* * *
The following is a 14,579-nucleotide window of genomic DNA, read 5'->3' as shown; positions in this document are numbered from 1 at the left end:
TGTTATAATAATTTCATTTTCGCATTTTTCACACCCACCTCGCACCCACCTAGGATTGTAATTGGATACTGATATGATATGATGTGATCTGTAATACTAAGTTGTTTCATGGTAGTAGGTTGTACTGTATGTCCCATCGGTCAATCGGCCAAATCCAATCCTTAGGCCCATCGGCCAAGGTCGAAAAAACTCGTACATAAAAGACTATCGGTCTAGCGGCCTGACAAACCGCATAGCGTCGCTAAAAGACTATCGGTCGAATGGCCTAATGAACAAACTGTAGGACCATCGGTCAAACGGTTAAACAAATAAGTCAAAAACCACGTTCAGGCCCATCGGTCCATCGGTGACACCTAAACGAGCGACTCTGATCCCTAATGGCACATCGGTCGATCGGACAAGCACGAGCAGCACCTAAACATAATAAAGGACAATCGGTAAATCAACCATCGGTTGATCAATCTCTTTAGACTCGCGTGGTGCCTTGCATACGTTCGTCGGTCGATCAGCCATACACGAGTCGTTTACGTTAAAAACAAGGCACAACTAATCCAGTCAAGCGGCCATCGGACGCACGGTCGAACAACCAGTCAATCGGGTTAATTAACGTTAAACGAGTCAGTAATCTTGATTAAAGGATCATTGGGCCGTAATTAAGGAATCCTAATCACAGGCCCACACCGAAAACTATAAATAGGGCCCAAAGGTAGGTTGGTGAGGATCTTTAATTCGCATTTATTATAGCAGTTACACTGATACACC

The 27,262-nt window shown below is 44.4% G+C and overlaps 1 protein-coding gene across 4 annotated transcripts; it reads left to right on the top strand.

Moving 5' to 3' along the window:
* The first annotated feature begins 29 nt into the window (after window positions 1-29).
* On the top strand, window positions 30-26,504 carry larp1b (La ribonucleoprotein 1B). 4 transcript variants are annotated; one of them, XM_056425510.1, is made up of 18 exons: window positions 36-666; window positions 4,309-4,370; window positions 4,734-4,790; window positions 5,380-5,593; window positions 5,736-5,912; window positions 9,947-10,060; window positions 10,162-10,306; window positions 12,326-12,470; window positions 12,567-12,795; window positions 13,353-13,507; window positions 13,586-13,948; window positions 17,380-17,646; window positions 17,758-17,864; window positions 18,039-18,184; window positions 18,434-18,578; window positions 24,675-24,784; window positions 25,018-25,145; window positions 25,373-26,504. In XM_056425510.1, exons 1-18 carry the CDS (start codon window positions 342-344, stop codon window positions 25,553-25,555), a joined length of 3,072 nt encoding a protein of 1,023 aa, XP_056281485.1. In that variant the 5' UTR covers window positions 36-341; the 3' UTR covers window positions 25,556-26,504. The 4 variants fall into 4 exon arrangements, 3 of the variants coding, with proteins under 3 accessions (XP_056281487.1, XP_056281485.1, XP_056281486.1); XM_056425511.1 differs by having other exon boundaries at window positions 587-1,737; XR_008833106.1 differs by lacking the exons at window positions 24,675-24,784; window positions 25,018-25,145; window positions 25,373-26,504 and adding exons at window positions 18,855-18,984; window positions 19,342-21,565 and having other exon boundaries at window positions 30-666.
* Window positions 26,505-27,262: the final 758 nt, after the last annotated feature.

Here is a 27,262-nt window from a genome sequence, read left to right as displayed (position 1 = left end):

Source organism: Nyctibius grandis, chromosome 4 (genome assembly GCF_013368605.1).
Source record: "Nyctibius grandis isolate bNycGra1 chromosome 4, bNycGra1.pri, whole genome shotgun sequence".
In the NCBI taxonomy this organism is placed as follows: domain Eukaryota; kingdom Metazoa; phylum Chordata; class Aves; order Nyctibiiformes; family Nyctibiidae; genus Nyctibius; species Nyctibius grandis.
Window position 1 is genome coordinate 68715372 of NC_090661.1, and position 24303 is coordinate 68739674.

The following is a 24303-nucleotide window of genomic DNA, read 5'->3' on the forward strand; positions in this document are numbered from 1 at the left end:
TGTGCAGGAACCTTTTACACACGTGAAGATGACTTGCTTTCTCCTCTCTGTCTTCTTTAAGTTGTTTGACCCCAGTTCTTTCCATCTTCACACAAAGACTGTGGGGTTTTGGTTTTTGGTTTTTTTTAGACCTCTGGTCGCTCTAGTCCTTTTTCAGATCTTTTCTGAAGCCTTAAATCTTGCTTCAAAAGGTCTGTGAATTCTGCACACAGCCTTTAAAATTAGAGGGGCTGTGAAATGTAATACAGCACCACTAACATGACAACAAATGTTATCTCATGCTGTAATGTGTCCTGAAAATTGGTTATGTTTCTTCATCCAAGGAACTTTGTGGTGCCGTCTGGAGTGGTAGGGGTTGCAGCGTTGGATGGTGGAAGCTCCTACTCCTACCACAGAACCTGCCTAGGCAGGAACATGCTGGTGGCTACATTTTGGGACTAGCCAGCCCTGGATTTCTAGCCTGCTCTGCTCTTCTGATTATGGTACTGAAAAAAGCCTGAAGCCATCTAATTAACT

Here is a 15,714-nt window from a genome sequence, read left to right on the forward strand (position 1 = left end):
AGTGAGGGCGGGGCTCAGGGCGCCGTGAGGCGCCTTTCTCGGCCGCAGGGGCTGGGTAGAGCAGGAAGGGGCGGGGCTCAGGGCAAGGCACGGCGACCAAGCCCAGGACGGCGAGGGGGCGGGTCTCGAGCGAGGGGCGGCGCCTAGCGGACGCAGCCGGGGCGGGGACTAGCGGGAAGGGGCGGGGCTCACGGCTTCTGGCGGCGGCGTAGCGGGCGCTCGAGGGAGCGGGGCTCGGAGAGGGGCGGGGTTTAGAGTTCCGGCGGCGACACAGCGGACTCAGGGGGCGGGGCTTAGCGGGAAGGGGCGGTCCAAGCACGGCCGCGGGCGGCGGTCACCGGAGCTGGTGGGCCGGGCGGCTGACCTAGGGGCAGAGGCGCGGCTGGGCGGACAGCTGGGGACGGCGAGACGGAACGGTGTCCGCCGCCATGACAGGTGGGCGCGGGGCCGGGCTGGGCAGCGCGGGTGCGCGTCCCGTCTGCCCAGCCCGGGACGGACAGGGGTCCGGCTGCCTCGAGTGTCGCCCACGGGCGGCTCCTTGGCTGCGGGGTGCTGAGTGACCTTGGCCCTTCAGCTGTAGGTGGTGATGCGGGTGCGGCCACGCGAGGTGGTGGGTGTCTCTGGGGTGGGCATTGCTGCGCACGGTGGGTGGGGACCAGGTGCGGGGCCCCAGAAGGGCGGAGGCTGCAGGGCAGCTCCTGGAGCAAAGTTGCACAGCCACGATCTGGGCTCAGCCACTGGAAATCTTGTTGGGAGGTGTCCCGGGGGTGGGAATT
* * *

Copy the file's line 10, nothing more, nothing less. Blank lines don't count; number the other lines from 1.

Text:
Source record: "Nyctibius grandis isolate bNycGra1 chromosome 4, bNycGra1.pri, whole genome shotgun sequence".